What Men Say, What Women Hear: Bridging the Communication Gap One Conversation at a Time

What Men Say, What Women Hear: Bridging the Communication Gap One Conversation at a Time

by Linda Papadopoulos


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What Men Say, What Women Hear: Bridging the Communication Gap One Conversation at a Time by Linda Papadopoulos


He says: "That dress looks great! Let's buy it!" You hear: "He really loves being with me. I feel as though we've truly bonded."

He means: "For the love of God, the last eight black dresses you tried on looked identical! Just buy one, so we can get home in time for the game!"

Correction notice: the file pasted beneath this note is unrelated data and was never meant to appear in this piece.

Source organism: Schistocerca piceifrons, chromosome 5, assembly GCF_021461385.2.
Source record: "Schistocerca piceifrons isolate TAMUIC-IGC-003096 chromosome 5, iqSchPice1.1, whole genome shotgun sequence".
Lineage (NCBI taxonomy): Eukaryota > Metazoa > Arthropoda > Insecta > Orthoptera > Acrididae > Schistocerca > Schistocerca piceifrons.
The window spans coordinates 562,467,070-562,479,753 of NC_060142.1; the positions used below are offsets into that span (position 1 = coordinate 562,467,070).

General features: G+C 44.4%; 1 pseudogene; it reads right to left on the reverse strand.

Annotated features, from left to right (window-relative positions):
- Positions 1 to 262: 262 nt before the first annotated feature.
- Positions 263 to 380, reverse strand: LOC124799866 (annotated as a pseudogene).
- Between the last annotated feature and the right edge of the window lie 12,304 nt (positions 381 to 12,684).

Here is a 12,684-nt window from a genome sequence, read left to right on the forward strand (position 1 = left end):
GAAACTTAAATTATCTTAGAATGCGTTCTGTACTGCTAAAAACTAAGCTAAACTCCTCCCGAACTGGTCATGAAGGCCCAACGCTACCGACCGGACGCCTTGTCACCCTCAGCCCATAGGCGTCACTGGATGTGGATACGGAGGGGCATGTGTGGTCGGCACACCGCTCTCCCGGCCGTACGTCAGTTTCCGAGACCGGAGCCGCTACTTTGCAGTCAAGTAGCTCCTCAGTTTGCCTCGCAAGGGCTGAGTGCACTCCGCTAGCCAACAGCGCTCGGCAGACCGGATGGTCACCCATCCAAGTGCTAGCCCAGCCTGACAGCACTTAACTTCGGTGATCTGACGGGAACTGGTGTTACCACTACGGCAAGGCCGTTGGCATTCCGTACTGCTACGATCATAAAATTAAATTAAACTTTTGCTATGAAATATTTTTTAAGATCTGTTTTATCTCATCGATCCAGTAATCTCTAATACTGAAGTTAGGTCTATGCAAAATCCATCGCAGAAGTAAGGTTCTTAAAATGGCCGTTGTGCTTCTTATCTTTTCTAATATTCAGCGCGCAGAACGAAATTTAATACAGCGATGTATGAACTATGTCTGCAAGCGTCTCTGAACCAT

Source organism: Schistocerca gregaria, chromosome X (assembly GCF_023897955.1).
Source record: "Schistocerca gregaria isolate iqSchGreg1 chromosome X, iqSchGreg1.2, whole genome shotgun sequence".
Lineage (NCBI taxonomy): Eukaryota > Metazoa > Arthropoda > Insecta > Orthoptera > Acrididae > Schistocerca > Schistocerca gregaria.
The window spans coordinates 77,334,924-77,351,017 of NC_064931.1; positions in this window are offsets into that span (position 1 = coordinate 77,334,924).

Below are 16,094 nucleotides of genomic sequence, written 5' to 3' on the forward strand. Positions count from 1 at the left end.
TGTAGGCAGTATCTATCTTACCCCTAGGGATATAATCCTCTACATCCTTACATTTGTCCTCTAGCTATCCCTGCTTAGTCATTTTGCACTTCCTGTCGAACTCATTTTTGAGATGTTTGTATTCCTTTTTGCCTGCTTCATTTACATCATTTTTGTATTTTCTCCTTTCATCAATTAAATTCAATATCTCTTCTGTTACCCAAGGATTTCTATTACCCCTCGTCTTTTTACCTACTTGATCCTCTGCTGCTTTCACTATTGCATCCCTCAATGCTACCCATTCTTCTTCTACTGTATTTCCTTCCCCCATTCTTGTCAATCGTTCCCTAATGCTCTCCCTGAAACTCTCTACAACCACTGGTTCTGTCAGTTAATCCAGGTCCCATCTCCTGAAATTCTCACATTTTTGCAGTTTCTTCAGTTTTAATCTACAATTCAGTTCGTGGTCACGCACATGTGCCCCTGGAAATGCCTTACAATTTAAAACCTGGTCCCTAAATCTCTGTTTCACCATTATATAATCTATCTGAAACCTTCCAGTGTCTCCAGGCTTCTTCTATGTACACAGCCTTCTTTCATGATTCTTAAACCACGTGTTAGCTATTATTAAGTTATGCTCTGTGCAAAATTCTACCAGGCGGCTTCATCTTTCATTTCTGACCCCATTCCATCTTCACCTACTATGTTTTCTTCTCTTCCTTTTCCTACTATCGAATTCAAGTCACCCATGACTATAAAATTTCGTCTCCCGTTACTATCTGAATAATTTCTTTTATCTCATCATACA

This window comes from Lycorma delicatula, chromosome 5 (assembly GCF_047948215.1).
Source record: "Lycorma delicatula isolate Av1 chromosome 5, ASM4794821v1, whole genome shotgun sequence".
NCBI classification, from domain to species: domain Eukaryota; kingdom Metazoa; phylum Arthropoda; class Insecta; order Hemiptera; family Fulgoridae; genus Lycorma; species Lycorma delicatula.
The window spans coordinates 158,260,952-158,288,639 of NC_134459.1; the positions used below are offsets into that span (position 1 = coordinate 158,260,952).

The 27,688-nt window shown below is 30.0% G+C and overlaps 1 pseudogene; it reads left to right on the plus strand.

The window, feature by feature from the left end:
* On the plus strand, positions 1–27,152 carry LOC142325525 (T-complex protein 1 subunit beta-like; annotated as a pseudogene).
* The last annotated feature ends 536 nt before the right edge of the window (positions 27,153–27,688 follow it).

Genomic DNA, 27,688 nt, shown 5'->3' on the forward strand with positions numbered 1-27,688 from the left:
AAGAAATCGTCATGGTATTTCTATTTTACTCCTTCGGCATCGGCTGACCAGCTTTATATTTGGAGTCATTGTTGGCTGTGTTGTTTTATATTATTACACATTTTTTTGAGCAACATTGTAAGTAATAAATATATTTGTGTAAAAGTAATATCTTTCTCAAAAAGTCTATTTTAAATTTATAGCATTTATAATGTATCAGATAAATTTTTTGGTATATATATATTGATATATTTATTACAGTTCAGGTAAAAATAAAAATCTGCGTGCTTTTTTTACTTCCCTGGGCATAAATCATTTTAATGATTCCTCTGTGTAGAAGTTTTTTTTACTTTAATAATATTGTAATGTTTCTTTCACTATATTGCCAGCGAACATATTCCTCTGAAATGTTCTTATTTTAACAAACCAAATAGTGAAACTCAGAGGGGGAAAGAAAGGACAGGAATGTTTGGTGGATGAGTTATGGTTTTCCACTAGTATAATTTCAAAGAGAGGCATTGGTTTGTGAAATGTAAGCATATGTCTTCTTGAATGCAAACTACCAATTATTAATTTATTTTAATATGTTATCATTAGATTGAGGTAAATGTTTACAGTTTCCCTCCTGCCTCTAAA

In What Men Say, What Women Hear, Dr. Linda Papadopoulos tackles the saying, hearing, and listening gap between men and women that can complicate every step of a relationship, from first dates and first sex to meeting the parents and living happily ever after. An expert on Cognitive Behavior Therapy, which connects people's initial and often misguided perception of something to the emotional reaction that follows, Dr. Linda deconstructs the common thinking errors that can hinder communication — such as personalizing everything ("He's in a bad mood. Clearly he's thinking of a way to dump me.") and jumping to conclusions ("He asked how much younger my sister is than me. I bet he thinks I look like an old bat compared to her.").

By applying clinical techniques to fun — and oh-so-familiar — examples, Dr. Linda helps readers eliminate unnecessary relationship anxiety and reevaluate the way they think about themselves, their partners, and the world around them.

Product Details

ISBN-13: 9781416585213
Publisher: Gallery Books
Publication date: 12/30/2008
Pages: 240
Product dimensions: 8.72(w) x 5.76(h) x 0.82(d)

About the Author